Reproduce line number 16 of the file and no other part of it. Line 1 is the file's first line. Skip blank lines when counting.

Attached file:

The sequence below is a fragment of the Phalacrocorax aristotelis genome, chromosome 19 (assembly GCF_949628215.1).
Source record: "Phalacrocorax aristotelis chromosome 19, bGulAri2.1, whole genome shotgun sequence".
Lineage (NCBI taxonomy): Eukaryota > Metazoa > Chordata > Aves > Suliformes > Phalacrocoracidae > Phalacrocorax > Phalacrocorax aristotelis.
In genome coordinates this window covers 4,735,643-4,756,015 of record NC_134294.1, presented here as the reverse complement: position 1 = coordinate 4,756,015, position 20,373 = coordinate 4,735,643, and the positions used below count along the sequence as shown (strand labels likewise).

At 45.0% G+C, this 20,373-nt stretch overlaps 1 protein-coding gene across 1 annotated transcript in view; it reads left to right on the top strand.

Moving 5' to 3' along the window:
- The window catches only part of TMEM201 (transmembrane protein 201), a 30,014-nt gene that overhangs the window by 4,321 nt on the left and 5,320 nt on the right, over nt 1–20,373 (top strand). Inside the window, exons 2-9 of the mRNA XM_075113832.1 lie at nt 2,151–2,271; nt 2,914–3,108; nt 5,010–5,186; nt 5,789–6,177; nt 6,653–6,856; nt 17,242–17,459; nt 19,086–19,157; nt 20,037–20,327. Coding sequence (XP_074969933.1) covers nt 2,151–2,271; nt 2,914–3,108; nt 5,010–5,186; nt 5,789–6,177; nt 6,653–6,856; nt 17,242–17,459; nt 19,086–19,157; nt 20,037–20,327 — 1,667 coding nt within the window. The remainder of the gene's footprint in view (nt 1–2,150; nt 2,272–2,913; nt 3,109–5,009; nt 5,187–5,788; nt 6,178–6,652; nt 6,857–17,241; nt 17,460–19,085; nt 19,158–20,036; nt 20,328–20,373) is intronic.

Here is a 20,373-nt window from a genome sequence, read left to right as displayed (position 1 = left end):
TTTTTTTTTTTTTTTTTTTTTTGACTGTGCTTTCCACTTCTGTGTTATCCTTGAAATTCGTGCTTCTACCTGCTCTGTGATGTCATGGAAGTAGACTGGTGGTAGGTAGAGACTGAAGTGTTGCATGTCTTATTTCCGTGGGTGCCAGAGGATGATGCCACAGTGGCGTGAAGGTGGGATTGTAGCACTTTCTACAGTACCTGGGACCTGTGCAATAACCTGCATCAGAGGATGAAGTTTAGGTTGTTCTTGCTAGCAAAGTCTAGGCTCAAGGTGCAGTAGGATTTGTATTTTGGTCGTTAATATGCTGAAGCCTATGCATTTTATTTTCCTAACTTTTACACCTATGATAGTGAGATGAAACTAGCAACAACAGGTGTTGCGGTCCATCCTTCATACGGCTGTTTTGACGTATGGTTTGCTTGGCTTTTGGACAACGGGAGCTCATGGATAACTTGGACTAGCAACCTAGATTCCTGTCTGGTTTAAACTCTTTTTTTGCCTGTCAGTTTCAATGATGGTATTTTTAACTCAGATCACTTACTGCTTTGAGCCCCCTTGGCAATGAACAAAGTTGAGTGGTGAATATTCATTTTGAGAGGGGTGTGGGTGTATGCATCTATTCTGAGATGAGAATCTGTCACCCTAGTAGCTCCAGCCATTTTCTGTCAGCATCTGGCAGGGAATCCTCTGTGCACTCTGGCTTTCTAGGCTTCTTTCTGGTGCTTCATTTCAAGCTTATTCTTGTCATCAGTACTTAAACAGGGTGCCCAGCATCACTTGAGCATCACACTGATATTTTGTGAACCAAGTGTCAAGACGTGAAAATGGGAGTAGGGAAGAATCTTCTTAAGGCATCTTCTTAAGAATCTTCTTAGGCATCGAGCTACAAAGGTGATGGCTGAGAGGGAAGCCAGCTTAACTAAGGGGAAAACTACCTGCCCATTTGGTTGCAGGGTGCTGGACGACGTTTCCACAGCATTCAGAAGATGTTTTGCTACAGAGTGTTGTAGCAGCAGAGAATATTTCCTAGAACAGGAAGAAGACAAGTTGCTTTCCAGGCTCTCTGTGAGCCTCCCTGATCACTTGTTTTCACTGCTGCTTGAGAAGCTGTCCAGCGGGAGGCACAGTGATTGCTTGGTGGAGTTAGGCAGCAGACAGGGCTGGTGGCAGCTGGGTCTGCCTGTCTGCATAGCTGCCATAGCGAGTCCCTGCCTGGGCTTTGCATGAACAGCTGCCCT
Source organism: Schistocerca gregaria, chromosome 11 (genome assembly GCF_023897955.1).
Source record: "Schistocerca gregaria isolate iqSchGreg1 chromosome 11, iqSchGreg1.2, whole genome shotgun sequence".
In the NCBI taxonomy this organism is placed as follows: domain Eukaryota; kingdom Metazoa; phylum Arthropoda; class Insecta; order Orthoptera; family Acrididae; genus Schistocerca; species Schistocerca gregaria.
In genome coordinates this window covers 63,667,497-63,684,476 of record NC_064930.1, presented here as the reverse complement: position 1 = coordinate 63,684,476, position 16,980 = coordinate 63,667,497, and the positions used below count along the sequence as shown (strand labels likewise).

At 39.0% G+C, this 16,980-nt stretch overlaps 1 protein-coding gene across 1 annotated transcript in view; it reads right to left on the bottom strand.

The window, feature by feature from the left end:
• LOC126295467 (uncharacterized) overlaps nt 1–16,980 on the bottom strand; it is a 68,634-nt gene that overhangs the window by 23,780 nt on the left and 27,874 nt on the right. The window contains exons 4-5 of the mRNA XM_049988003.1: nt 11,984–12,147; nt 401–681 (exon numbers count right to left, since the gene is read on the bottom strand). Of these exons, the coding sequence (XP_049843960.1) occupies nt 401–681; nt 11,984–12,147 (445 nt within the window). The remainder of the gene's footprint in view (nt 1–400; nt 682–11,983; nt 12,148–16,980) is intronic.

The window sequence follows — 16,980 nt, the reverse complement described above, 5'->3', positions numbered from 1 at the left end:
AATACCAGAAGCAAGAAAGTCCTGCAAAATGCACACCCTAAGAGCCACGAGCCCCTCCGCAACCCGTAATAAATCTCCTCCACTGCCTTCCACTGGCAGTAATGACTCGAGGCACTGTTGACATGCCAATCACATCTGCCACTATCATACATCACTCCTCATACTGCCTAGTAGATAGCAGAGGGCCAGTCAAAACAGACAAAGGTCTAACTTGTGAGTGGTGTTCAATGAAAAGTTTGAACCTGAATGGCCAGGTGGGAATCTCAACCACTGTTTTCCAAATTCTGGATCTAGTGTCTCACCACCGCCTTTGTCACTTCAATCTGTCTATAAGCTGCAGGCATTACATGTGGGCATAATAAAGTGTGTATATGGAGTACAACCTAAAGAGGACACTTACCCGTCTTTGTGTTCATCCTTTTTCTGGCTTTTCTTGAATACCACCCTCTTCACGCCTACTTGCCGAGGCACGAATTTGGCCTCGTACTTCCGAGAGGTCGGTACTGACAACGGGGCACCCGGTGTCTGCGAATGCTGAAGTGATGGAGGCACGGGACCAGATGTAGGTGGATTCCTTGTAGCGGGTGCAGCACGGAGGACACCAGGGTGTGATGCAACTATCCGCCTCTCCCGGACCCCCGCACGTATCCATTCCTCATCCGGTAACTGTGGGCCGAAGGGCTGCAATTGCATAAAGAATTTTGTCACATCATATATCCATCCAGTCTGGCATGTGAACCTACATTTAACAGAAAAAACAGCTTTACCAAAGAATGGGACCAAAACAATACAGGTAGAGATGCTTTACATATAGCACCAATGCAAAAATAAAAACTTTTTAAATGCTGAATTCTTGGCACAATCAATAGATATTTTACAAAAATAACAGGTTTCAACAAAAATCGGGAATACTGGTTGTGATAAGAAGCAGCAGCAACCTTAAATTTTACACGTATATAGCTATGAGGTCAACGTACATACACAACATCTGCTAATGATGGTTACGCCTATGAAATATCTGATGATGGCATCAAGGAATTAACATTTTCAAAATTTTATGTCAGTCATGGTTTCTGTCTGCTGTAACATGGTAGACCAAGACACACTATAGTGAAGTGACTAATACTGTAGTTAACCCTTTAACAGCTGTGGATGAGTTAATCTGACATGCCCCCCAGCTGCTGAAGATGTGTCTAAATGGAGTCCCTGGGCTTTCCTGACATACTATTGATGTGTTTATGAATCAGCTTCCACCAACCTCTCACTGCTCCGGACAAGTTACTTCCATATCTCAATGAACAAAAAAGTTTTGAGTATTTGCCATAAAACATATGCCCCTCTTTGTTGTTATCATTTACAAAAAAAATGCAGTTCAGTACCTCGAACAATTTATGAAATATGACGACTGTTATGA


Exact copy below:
• LOC126295467 (uncharacterized) overlaps nt 1–16,980 on the bottom strand; it is a 68,634-nt gene that overhangs the window by 23,780 nt on the left and 27,874 nt on the right. The window contains exons 4-5 of the mRNA XM_049988003.1: nt 11,984–12,147; nt 401–681 (exon numbers count right to left, since the gene is read on the bottom strand). Of these exons, the coding sequence (XP_049843960.1) occupies nt 401–681; nt 11,984–12,147 (445 nt within the window). The remainder of the gene's footprint in view (nt 1–400; nt 682–11,983; nt 12,148–16,980) is intronic.